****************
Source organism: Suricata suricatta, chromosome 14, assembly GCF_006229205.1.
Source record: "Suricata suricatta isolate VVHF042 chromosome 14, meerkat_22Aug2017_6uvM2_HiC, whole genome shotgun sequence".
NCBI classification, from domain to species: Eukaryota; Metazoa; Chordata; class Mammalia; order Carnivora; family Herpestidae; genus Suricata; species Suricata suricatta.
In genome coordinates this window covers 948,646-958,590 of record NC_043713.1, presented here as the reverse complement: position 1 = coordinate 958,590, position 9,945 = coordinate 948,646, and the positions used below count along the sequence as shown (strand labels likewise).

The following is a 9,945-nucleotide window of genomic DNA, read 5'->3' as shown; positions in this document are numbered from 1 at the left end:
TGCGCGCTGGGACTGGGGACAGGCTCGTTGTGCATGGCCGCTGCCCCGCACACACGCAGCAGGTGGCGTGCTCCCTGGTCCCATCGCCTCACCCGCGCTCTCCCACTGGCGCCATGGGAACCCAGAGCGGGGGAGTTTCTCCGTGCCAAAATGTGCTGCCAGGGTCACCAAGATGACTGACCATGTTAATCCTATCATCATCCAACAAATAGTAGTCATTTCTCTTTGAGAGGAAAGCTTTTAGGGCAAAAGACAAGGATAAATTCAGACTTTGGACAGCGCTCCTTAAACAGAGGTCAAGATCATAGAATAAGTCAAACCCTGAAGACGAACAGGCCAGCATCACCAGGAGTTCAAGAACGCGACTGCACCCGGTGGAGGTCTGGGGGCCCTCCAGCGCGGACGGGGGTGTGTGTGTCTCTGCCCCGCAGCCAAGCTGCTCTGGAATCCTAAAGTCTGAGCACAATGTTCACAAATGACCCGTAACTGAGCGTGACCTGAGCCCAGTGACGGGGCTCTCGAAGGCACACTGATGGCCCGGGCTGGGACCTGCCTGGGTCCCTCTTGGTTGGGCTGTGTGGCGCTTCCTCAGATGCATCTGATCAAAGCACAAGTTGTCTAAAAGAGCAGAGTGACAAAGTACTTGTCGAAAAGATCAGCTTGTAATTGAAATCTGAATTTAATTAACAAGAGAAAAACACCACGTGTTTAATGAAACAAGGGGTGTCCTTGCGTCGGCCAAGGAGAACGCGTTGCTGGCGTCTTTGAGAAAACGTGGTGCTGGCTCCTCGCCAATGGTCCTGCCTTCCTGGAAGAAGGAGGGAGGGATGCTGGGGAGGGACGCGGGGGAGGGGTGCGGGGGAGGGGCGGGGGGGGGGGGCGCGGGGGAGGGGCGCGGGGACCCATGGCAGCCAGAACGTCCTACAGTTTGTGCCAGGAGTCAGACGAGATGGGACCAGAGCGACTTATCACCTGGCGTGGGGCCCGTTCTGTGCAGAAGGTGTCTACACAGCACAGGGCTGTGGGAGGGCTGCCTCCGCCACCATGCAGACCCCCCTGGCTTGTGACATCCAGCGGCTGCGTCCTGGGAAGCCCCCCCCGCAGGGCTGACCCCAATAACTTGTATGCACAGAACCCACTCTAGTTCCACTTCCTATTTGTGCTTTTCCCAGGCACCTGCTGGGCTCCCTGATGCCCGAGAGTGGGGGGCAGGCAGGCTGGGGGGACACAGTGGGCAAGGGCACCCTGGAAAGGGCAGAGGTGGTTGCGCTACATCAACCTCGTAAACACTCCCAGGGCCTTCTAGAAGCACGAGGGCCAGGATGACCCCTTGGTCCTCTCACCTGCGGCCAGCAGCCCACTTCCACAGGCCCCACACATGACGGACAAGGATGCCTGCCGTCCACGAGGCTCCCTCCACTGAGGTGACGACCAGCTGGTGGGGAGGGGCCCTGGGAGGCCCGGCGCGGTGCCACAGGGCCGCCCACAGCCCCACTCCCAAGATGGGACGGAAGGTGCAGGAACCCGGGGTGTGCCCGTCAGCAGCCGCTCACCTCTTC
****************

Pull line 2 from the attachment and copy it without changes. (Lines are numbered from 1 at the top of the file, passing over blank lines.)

Source record: "Suricata suricatta isolate VVHF042 chromosome 14, meerkat_22Aug2017_6uvM2_HiC, whole genome shotgun sequence".